>> Once known as China's democracy village, today Wukan is sealed off by checkpoints and armed police. The city made international headlines in 2011 when residents went head to head with authorities demanding and winning the right to hold elections. But a year ago, hundreds of riot police stormed the streets in a brutal crackdown, and took it back.
Reuters James Pomfret, made a rare visit to the area to learn more about life on the inside.>> Every street corner, from accounts that I've heard, have video cameras now, high-definition surveillance cameras. There were plain clothes police everywhere. And there's still a massive battalion of riot police standing by within the police station.
So it's very stark, the shift in Wukan being this very open. Almost this place where democracy was flourishing to being a place where it's completely clumped up. They've directed all these big propaganda billboards. It was almost all some of these billboards, you had doves flying over Tianmang Square, over armed soldiers, but yet they were saying they love the people,cmessage of Collectively building a peaceful and harmonious Wukan.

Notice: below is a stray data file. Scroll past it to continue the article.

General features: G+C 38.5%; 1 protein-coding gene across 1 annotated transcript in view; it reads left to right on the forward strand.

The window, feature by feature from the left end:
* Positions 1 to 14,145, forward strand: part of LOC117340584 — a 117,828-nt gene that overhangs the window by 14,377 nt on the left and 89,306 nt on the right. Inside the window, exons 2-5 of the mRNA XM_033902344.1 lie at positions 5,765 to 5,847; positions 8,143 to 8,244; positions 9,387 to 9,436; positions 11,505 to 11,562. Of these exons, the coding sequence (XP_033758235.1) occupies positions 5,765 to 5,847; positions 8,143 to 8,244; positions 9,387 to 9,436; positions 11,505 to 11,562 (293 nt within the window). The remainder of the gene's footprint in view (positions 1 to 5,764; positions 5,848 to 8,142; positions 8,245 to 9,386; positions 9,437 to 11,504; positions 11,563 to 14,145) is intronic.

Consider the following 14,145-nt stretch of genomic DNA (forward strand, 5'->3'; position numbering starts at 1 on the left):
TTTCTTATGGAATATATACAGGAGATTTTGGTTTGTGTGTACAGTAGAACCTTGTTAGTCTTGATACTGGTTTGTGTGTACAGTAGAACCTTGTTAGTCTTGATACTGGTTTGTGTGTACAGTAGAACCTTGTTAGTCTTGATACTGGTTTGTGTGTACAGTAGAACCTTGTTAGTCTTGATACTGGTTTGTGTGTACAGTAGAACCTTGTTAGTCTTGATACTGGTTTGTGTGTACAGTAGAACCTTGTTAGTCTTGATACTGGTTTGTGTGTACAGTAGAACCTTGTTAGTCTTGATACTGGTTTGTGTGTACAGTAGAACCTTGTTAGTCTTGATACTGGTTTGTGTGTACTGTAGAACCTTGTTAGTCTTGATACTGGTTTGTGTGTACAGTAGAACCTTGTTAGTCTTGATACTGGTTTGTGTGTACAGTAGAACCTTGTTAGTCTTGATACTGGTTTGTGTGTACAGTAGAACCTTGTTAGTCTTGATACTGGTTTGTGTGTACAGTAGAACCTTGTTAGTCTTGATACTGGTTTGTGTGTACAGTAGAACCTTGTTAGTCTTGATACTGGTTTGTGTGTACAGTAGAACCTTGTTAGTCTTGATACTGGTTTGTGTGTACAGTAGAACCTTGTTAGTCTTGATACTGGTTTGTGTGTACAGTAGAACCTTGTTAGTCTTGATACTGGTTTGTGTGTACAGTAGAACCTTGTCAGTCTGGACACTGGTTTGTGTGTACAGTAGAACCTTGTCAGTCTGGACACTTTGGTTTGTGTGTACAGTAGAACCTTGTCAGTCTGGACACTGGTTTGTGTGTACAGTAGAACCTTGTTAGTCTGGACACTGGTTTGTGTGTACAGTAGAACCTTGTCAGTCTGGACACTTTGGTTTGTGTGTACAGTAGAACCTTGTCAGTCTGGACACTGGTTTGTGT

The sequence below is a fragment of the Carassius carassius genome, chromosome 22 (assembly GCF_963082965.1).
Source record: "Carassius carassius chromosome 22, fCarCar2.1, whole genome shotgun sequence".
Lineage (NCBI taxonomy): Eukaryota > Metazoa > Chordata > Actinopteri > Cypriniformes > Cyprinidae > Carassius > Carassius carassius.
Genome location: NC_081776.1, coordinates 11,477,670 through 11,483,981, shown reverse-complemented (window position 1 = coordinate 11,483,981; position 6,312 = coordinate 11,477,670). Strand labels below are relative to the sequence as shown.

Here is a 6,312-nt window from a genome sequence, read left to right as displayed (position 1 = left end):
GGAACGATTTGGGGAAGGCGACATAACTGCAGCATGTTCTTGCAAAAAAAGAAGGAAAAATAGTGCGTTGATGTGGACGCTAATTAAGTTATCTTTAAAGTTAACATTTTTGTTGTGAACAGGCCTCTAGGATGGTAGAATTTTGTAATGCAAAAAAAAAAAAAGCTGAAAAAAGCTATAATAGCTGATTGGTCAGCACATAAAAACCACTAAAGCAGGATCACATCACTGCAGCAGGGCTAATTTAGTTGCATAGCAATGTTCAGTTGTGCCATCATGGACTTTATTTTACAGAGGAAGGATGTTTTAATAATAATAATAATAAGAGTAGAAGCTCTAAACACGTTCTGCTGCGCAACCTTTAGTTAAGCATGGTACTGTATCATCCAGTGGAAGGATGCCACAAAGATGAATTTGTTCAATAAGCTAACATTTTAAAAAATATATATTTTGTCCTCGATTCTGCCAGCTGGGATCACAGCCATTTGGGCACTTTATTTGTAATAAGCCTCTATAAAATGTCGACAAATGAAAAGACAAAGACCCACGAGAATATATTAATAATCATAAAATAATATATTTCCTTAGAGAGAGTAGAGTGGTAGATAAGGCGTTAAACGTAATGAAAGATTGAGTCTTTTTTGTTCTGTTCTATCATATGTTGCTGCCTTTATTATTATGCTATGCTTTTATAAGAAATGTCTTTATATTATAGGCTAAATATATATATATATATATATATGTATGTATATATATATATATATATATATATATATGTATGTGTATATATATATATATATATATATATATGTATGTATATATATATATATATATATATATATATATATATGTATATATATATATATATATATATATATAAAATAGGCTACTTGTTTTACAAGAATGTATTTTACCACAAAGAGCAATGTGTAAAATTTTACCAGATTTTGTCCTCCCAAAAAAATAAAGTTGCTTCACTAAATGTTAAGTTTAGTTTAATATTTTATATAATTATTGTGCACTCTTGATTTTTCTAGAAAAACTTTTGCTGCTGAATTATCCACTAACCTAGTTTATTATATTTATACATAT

But you speak to people and a different narrative emerges.>> Sources inside Wukan say former protest leaders have either quit or are languishing in jail on minor charges like illegal assembly, disrupting traffic, and spreading false information.>> Wukan really is a very vivid example of a microcosm of the squeeze on civil society and individual rights in China.
It's gone from being a democracy village to a concentration camp. Over the past five years under Xi Jinping, that's exactly what he's don. He's not taken any chances with civil society, just in a bid to further stabilize in his opinion China.>> Wukan won the right to hold election before President Xi came to power.
Activists say last year's crackdown was meant as a signal to the rest of the country, that there's no place for democracy in Xi's China.